Mark Zona is an admitted tackle junkie who tries to stay in-the-know on just about all things bass. Every once in a while, he’ll keep a secret for himself that could be a game changer.
For years, he’d fished a soft-plastic jerkbait and swimbait on a Tex-posed hook only to be met with a 65% hook-up ratio. Spotted and smallmouth bass notoriously swat at baits and their aggression compromises their aim.
By chance, Zona met an “older-than-me gentleman” 7-years back that teased Zona with tales of rigging a Strike King Caffeine Shad as a line-through with a treble hook. “you’ll never miss them,” he promised Zona. The gentleman promised to bring in a pop-rivet, yes like the one in the hardware store, and would show Zona his way of rigging.
Until then Zona had spent copious hours in his fishing bunker trying everything- even converting the inside core of a ballpoint pen to work as a line-through channel for the bait. Sure, it worked, but after a strong cast or a fish catch, it would fall out.
The gentleman wasn’t chasing unicorns- Zona’s hook-up ratio increased to 99%. Zona totally gives credit to the gentleman for hatching the brilliant rigging trick.
“You take the hollow sleeve out of the pop rivet. In a pop rivet it’s basically a tube with a circular plate on the end of that sleeve,” Zona started. “He showed me how to push it from the back side where the “v” is in a Caffeine shad on the belly, push it up in there towards the nose, and use that nail to clean out the inside of the rivet and then your line slides right through it.”
Zona decided to tie on a treble hook with a split ring and went to Thousand Islands the following week,“the holy grounds of burning a Caffeine Shad or a soft plastic jerkbait” and quickly learned “you hook them all!” He could count on one hand with fingers to spare how many he’d shared the secret with over the past 7-years.
Once Strike King introduced the Rage Swimmer, Zona applied the same rigging logic to solid body soft-plastic swimbaits. The results were flawless.
Zona has great confidence in the Strike King Caffeine Shad and Rage Swimmer when targeting schooling fish, aggressive smallmouth, suspended fish, spotted bass, and largemouth when they won’t quite commit. “Whenever you throw a full body swimbait or a soft-plastic jerkbait that you are not completely hanging up from cover, rig it this way,” Zona said.
Zona will zip a Caffeine Shad along the waters’ edge and kill it letting the bait sink briefly before speed reeling again. Let the fish tell you what they want as sometimes a twitch-kill-kill-kill-twitch retrieve might be needed.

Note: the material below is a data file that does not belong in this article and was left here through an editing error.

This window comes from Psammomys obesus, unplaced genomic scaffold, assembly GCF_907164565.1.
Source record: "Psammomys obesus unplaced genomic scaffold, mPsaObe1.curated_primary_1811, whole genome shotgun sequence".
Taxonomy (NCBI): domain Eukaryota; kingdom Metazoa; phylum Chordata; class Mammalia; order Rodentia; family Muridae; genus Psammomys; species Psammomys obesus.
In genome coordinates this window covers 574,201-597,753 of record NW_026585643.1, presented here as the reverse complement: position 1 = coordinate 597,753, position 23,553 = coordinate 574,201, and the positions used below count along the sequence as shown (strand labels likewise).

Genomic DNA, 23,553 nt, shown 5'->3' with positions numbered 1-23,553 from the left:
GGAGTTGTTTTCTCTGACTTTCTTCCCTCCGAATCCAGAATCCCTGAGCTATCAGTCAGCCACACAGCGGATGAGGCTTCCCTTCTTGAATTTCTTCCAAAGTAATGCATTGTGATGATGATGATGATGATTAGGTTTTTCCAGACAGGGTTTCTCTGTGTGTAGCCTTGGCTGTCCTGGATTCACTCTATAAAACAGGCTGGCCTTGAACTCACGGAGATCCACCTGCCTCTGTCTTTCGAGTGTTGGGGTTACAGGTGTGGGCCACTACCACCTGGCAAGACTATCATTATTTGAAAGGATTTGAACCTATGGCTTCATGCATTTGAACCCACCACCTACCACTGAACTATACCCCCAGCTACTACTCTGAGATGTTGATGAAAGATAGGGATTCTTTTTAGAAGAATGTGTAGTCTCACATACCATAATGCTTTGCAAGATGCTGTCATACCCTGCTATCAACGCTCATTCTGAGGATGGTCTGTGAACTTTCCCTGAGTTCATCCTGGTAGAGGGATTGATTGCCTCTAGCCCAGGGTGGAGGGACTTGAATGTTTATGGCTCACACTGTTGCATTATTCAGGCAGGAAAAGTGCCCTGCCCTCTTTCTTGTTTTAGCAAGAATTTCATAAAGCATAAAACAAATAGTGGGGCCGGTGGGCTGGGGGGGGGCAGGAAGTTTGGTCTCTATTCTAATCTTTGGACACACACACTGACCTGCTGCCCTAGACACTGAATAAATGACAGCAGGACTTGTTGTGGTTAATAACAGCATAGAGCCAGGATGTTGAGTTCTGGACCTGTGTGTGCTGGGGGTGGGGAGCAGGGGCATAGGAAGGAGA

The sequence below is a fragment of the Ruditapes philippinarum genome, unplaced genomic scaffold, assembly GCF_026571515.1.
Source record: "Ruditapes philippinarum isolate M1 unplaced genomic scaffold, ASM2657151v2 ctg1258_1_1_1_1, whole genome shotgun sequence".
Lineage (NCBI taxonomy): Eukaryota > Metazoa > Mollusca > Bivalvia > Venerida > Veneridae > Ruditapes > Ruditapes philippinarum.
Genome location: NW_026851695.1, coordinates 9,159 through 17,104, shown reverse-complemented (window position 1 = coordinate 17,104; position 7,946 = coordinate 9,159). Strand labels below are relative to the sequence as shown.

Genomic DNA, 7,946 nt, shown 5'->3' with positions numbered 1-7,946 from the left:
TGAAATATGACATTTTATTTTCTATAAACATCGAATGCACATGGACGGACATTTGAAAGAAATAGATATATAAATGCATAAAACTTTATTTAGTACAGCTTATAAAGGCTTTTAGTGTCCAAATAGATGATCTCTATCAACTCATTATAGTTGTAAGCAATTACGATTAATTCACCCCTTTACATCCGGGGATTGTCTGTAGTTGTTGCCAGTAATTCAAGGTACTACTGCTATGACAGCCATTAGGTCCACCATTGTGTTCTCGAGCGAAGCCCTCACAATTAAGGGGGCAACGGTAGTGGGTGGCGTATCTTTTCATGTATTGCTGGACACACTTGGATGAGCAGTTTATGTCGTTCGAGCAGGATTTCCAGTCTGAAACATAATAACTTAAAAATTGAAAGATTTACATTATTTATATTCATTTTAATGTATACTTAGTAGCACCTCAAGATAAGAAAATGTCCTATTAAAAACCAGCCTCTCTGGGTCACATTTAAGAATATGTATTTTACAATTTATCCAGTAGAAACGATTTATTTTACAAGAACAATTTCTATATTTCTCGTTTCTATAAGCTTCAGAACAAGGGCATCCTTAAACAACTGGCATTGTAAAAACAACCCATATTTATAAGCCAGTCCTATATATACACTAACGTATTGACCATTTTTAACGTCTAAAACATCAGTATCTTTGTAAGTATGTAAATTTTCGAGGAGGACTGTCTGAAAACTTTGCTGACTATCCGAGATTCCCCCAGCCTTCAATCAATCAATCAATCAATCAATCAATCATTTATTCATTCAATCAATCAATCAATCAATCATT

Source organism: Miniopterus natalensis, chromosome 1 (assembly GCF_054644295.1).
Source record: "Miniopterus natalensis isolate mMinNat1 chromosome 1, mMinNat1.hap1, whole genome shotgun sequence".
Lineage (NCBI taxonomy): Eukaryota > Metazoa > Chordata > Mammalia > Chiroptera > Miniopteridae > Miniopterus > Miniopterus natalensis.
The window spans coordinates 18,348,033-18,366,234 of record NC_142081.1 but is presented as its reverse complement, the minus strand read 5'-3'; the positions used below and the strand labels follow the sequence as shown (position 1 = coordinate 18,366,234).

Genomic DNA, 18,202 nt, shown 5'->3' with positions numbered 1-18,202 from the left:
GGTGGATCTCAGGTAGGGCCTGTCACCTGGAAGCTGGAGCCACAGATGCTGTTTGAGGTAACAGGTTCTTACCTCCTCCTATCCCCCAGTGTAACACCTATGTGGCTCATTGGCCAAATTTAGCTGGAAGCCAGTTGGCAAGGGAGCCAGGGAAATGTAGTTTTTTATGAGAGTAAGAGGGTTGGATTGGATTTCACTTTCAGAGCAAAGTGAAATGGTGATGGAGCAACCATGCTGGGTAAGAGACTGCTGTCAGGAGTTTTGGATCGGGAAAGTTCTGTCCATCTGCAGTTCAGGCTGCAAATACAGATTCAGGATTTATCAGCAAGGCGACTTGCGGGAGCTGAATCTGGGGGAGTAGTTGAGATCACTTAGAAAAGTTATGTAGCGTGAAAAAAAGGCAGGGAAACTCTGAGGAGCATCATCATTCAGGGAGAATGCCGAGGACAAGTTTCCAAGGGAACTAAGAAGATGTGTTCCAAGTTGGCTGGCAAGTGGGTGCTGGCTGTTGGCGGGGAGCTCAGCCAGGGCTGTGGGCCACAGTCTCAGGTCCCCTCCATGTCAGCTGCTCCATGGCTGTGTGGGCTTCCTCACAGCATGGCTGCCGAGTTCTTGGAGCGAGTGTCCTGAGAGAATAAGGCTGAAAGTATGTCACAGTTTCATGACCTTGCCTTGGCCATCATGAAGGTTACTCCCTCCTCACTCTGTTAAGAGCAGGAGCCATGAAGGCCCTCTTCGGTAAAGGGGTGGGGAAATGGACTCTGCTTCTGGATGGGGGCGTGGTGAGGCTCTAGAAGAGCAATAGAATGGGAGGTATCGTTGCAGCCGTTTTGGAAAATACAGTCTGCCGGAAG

Regardless of the size of Rage Swimmer that Zona is throwing, a straight steady retrieve works best.
It’s important to match the components to the size of the bait. He’ll vary line size from 15- to 20- pound BPS XPS fluorocarbon and he’ll always tie it to a split-ring rigged with a round bend hook. The split ring acts as a buffer between the hook and the bait.
With a 4.5 – 5inch swimbait, a #2 hook works best while a #4 is the deal with a 4’ Caffeine Shad and a #5 on the Magnum size. Zona is adamant that a Lazer Trokar round bend treble hook is an important part of the equation.
When targeting smallmouth, pearl, pink, and chartreuse are great soft-plastic stick bait colors while swimbaits should be natural hues like shad or bluegill.
A full-body soft-plastic swimbait or jerkbait fish well on a G-Loomis NRX 873 CRR with 14- to 20-pound BPS XPS Fluorocarbon while the NRX 894 JRW excels with the Magnum Caffeine Shad or magnum paddle tale swimbait on 20-pound line. A Shimano Metanium XG allows Zona to not only work the bait quickly but take in line rapidly once he gets bit.
“Don’t hesitate on them. When your rod barely starts to load, hook him,” Zona advised.
Little did Zona know, Bassmaster Elite angler Ott DeFoe was struggling similarly. One day while fishing a clear water river system back in Tennessee, DeFoe could see fish engulfing his soft-plastic swimbait but could never get the hooks into the fish as the bait was rigged weightless with a belly-hook and he had a bow in his line.
DeFoe went through his tackle and found a threader from a mojo sinker. He tried to get line to pass through the bait but to no avail- it was too soft. When it did work, his swimbait wouldn’t swim right no matter how he rigged the treble hook.